New experimental drug rapidly repairs age-related memory loss and improves mood

New experimental drug rapidly ...
It's hoped a new drug showing promise for reversing age- and depression-related memory loss will move into human safety testing within the next two years
It's hoped a new drug showing promise for reversing age- and depression-related memory loss will move into human safety testing within the next two years
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It's hoped a new drug showing promise for reversing age- and depression-related memory loss will move into human safety testing within the next two years
It's hoped a new drug showing promise for reversing age- and depression-related memory loss will move into human safety testing within the next two years

A team of Canadian scientists has developed a fascinating new experimental drug that is purported to result in rapid improvements to both mood and memory following extensive animal testing. It's hoped the drug will move to human trials within the next two years.

Gamma-aminobutyric acid (GABA) is a key neurotransmitter, and when altered it can play a role in the development of everything from psychiatric conditions to cognitive degeneration. Benzodiazepines, such as Xanax or Valium, are a class of drugs well known to function by modulating the brain's GABA systems.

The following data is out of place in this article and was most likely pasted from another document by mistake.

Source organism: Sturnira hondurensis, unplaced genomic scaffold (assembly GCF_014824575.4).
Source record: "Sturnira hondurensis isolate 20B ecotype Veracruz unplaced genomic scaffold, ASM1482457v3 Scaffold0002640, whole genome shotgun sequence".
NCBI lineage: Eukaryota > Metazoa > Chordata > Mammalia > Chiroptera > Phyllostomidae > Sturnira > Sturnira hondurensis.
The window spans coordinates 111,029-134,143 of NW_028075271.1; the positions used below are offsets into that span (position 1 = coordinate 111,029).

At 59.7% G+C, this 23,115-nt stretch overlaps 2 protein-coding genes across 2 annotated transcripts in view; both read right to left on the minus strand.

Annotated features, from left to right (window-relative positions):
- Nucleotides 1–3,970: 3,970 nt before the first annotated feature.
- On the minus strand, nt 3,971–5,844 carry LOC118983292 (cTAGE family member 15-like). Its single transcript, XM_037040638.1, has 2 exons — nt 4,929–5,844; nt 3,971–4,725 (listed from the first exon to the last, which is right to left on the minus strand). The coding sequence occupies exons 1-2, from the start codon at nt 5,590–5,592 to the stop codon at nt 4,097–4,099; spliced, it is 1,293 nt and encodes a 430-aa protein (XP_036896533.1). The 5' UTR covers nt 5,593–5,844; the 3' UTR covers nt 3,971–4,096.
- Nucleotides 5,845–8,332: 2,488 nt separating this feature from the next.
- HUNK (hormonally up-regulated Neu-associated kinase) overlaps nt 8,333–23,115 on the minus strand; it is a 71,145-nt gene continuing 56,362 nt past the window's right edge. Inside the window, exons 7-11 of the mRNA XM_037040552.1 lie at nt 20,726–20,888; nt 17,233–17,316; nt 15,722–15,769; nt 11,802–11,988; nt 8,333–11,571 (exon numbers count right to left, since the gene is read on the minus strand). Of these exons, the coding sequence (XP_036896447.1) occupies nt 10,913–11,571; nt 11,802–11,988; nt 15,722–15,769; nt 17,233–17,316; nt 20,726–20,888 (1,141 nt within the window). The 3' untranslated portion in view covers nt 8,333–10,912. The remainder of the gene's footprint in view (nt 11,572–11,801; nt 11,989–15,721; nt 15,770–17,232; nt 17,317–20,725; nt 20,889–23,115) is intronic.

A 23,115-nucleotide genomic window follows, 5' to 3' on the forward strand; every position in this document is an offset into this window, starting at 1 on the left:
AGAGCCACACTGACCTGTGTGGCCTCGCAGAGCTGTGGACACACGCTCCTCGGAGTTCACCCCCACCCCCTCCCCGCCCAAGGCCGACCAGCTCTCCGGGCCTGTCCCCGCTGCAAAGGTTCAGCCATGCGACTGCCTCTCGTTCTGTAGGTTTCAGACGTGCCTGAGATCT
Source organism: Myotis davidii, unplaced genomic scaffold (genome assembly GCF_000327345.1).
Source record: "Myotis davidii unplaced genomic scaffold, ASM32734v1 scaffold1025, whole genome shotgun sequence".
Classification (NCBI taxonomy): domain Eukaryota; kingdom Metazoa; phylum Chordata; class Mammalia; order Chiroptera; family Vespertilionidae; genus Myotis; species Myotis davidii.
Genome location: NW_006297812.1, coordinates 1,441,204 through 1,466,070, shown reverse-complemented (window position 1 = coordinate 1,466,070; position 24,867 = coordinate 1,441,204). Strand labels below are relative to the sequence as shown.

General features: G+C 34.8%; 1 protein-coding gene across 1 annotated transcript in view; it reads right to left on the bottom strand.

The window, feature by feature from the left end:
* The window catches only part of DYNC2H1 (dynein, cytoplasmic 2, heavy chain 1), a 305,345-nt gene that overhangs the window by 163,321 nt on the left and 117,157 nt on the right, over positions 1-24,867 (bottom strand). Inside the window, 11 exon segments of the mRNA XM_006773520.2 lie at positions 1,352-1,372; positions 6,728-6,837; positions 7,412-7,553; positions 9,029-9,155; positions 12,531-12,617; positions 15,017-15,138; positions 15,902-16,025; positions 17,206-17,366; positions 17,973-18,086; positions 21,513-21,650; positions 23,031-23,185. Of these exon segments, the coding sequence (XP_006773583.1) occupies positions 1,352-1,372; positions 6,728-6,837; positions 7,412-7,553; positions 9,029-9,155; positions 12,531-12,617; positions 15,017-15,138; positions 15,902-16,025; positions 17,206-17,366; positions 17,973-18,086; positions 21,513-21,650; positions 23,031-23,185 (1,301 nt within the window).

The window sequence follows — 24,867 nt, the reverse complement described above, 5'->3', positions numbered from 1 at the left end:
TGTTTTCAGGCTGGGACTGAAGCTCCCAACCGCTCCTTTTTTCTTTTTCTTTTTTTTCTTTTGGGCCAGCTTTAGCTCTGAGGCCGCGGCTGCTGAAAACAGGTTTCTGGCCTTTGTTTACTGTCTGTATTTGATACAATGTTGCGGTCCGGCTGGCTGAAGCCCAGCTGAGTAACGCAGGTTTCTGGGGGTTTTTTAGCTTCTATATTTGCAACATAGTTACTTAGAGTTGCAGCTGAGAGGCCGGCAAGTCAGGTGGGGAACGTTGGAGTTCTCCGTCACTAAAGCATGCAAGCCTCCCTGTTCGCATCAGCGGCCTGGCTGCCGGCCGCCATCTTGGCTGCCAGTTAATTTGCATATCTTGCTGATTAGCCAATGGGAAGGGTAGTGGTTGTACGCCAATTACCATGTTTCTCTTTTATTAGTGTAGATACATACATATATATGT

This new research describes the development of several new molecules that are structurally based on benzodiazepines, but with small tweaks to enhance their ability to specifically target certain brain areas. The goal was to create a new therapeutic agent that can effectively combat age-related mood and memory alterations caused by disruptions in the GABA systems.

"Currently there are no medications to treat cognitive symptoms such as memory loss that occur in depression, other mental illnesses and aging," says Etienne Sibille, from the Centre for Addiction and Mental Health and lead scientist on the new research.

In animal tests the drug has been found to be remarkably effective, with old mice displaying rapid improvements in memory tests within an hour of administration, resulting in performance similar to that of young mice. Daily administration of the drug over two months was also seen to result in an actual structural regrowth of brain cells, returning their brains to a state that resembles a young animal.